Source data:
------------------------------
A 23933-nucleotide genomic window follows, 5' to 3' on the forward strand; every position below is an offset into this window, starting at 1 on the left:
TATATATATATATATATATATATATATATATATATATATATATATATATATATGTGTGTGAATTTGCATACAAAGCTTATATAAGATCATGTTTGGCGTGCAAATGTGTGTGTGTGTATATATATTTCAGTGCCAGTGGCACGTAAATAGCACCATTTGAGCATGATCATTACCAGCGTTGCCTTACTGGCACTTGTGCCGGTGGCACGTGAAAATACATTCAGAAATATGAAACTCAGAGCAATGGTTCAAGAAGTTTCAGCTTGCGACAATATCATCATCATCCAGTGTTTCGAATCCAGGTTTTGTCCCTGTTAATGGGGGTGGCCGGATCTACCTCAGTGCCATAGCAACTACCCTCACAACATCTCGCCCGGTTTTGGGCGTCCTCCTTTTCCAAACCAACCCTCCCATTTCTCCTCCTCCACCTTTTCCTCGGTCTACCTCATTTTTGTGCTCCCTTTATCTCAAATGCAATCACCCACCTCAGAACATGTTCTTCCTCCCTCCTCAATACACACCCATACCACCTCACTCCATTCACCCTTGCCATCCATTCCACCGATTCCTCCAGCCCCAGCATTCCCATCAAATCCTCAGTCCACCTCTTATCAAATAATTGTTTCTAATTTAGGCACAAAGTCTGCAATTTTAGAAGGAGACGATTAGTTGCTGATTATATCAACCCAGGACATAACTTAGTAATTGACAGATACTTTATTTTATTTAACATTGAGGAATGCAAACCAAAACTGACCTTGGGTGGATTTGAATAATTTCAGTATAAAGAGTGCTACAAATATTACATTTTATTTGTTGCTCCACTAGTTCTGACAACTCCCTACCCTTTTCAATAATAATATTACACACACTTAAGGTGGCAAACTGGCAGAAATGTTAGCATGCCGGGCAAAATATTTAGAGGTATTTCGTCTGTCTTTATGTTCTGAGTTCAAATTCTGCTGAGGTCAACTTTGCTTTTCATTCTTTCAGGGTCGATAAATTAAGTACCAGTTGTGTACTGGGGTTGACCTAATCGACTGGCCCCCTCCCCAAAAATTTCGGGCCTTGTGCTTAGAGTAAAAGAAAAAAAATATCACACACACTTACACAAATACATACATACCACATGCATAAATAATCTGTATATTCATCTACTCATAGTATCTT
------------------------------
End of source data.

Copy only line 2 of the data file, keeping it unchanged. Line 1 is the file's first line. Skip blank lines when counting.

TATATATATATATATATATATATATATATATATATATATATATATATATATATGTGTGTGAATTTGCATACAAAGCTTATATAAGATCATGTTTGGCGTGCAAATGTGTGTGTGTGTATATATATTTCAGTGCCAGTGGCACGTAAATAGCACCATTTGAGCATGATCATTACCAGCGTTGCCTTACTGGCACTTGTGCCGGTGGCACGTGAAAATACATTCAGAAATATGAAACTCAGAGCAATGGTTCAAGAAGTTTCAGCTTGCGACAATATCATCATCATCCAGTGTTTCGAATCCAGGTTTTGTCCCTGTTAATGGGGGTGGCCGGATCTACCTCAGTGCCATAGCAACTACCCTCACAACATCTCGCCCGGTTTTGGGCGTCCTCCTTTTCCAAACCAACCCTCCCATTTCTCCTCCTCCACCTTTTCCTCGGTCTACCTCATTTTTGTGCTCCCTTTATCTCAAATGCAATCACCCACCTCAGAACATGTTCTTCCTCCCTCCTCAATACACACCCATACCACCTCACTCCATTCACCCTTGCCATCCATTCCACCGATTCCTCCAGCCCCAGCATTCCCATCAAATCCTCAGTCCACCTCTTATCAAATAATTGTTTCTAATTTAGGCACAAAGTCTGCAATTTTAGAAGGAGACGATTAGTTGCTGATTATATCAACCCAGGACATAACTTAGTAATTGACAGATACTTTATTTTATTTAACATTGAGGAATGCAAACCAAAACTGACCTTGGGTGGATTTGAATAATTTCAGTATAAAGAGTGCTACAAATATTACATTTTATTTGTTGCTCCACTAGTTCTGACAACTCCCTACCCTTTTCAATAATAATATTACACACACTTAAGGTGGCAAACTGGCAGAAATGTTAGCATGCCGGGCAAAATATTTAGAGGTATTTCGTCTGTCTTTATGTTCTGAGTTCAAATTCTGCTGAGGTCAACTTTGCTTTTCATTCTTTCAGGGTCGATAAATTAAGTACCAGTTGTGTACTGGGGTTGACCTAATCGACTGGCCCCCTCCCCAAAAATTTCGGGCCTTGTGCTTAGAGTAAAAGAAAAAAAATATCACACACACTTACACAAATACATACATACCACATGCATAAATAATCTGTATATTCATCTACTCATAGTATCTT